By Erin Joyce
, the nation’s largest local telephone provider, said it plans to cut the equivalent of 10,000 jobs from the payroll this year as part of a reduction in force it announced in 2001.
Verizon Spokesman Bob Varettoni said the company is looking to cut overtime costs and the use of consultants or contract employees in order to hit the reduction target.
While the phone company expects to have fewer employees than the roughly 247,000 it has now by year’s end, he said Verizon was hoping to avoid actually cutting 10,000 jobs.
In 2001, Verizon announced a reduction in force of 29,000, including cost reductions to the equivalent of some jobs, as the telecommunications shakeout hit the industry along with an economic recession.
The company ended 2001 with 16,000 fewer employees, 7,000 of which were the result of union employees that took voluntary buyout contracts. The other 9,000 employees either left or were laid off, Varettoni said.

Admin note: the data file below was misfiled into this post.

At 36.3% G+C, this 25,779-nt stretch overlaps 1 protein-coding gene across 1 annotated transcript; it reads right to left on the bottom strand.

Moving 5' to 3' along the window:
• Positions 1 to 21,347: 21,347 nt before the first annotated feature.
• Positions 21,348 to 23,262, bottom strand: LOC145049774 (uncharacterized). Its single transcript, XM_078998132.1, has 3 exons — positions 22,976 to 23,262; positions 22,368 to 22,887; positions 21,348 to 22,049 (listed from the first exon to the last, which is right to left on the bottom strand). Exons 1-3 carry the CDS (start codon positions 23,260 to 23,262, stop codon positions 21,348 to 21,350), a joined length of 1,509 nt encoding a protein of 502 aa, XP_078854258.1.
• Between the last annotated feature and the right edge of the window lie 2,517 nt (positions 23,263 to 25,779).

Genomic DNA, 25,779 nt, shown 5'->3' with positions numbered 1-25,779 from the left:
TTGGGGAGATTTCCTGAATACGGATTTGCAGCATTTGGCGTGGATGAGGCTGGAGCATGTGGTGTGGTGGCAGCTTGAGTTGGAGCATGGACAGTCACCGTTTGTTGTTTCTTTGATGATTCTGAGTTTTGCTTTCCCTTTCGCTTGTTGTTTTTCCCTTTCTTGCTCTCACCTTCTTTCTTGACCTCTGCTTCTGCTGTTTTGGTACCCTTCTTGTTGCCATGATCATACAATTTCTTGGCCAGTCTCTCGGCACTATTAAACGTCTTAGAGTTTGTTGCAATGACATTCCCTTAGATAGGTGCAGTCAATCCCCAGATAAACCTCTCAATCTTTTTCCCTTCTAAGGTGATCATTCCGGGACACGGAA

That leaves the phone company with about the equivalent of another 10,000 jobs or cost cutting measures to achieve by end of 2002, he said.
The announcement about the job cuts first arose during remarks by Verizon co-Chief Executive Ivan Seidenberg at a CS First Boston telecommunications conference in Florida.
Seidenberg told the analysts conference that the company is not seeing the signs of an economic rebound it was expecting, but is sticking with its financial projections of revenue in the range of $69.2 billion to $70.6 billion.